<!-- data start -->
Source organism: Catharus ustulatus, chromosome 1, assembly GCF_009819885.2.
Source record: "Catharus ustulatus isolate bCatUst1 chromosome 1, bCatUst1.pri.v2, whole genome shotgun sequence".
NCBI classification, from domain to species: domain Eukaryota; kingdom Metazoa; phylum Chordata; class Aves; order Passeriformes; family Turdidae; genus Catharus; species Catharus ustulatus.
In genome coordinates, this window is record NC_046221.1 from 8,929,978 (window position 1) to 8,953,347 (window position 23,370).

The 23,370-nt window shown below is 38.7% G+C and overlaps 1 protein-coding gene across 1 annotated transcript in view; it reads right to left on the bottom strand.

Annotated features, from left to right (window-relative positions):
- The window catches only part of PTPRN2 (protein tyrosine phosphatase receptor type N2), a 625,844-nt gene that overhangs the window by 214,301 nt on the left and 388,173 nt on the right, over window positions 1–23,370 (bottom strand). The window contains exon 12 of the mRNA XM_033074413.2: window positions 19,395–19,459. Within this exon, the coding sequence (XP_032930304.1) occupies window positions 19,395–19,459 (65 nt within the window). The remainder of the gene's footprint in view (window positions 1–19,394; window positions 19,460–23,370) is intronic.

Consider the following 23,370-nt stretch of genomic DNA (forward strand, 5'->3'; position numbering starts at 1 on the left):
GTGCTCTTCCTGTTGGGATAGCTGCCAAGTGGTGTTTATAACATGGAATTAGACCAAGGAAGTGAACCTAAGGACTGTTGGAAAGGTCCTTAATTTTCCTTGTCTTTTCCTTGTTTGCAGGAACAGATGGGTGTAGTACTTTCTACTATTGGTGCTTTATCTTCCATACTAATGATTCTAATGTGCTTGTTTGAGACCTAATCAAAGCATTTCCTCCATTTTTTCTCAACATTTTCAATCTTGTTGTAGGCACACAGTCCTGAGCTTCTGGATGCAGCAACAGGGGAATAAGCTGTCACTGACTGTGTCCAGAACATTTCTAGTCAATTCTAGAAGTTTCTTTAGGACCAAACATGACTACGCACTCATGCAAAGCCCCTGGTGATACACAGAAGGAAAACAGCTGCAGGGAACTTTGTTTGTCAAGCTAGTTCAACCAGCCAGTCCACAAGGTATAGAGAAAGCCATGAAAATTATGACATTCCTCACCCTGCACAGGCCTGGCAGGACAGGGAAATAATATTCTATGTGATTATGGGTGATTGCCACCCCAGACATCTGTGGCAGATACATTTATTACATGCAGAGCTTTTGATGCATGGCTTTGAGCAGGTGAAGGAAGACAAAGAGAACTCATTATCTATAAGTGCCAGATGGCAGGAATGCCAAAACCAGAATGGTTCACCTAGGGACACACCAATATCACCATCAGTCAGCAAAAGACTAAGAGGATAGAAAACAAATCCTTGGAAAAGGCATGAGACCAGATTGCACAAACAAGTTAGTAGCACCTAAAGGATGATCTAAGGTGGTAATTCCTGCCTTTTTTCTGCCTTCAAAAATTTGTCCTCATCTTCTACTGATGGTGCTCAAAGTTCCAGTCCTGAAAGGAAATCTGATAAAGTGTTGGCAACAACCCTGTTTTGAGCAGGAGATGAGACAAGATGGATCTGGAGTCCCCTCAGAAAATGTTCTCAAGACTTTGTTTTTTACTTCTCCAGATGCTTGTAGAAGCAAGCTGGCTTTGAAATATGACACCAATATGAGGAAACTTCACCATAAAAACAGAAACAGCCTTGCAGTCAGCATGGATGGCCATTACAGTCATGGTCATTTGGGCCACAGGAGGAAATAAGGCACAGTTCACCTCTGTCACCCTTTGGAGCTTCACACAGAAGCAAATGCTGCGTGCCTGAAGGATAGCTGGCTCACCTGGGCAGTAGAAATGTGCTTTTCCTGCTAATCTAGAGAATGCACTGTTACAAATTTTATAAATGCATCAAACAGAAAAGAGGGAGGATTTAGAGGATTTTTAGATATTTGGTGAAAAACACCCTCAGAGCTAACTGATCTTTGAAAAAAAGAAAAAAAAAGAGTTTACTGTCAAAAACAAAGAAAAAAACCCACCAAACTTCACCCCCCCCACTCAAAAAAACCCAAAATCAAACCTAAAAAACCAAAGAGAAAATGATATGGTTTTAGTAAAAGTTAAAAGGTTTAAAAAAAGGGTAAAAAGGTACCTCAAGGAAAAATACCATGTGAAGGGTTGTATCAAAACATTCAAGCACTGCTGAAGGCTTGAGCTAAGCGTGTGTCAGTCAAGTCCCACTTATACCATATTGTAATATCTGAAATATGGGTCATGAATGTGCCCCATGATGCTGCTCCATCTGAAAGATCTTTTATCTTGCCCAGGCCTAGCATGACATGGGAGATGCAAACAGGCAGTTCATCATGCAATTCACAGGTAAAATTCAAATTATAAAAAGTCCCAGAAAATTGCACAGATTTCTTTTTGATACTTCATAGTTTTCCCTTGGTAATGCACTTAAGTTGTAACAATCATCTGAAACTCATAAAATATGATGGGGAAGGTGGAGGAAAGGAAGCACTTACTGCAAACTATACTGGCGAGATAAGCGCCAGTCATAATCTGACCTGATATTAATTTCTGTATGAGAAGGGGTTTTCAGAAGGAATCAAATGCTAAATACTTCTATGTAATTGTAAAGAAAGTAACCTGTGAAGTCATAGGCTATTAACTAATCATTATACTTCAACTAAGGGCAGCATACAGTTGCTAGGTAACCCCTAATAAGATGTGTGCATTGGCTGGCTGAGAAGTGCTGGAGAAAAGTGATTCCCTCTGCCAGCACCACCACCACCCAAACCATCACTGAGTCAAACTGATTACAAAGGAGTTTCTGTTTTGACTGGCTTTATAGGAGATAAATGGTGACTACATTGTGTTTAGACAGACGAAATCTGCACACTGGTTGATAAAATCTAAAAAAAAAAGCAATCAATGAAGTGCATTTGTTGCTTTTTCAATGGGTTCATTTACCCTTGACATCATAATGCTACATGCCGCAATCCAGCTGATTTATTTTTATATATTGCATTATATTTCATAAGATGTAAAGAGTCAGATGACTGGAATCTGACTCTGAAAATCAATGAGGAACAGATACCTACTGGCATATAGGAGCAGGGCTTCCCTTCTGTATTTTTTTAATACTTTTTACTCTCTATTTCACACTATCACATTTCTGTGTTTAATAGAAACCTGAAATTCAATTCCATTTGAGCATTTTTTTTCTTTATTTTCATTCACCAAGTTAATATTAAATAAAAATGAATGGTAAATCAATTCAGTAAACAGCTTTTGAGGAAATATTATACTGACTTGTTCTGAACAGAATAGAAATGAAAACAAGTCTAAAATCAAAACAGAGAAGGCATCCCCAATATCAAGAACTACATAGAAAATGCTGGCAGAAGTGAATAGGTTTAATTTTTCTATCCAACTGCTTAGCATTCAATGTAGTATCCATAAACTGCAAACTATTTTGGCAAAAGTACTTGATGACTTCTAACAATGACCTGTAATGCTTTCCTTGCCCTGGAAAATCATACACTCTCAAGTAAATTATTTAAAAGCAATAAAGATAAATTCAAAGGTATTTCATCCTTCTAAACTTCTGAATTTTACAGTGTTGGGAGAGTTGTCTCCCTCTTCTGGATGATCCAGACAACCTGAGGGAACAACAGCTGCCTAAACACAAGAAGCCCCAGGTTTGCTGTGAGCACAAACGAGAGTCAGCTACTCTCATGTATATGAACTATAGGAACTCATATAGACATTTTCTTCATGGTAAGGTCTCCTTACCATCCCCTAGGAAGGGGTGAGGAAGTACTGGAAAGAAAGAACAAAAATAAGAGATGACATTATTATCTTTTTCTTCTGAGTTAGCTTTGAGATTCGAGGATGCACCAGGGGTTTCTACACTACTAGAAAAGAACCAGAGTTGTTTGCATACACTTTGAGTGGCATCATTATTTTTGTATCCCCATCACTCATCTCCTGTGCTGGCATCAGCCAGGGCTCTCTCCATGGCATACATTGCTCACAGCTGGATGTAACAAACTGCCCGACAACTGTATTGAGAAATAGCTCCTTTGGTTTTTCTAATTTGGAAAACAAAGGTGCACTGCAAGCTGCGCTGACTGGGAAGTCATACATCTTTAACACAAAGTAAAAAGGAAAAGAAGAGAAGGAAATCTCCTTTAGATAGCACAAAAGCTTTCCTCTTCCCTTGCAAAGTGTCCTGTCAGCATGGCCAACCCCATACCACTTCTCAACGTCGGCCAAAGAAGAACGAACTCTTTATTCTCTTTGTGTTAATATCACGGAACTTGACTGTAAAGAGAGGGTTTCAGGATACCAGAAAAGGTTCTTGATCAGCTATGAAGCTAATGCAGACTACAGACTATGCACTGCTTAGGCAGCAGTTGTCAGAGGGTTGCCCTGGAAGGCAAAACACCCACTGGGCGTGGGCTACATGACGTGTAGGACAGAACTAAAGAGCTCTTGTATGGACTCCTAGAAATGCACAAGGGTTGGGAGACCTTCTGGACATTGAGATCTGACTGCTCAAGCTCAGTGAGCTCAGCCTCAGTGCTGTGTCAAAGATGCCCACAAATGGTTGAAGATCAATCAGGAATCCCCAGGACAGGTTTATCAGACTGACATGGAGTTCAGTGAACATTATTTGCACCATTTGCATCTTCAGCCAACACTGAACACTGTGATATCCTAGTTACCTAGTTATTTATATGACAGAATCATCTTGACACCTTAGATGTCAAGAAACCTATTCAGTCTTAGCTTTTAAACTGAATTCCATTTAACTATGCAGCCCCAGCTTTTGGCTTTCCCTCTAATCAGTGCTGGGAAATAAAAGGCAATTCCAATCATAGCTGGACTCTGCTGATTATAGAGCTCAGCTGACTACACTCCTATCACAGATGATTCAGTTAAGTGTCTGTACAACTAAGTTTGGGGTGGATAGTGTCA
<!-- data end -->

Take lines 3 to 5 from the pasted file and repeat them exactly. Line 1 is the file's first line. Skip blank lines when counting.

NCBI classification, from domain to species: domain Eukaryota; kingdom Metazoa; phylum Chordata; class Aves; order Passeriformes; family Turdidae; genus Catharus; species Catharus ustulatus.
In genome coordinates, this window is record NC_046221.1 from 8,929,978 (window position 1) to 8,953,347 (window position 23,370).

The 23,370-nt window shown below is 38.7% G+C and overlaps 1 protein-coding gene across 1 annotated transcript in view; it reads right to left on the bottom strand.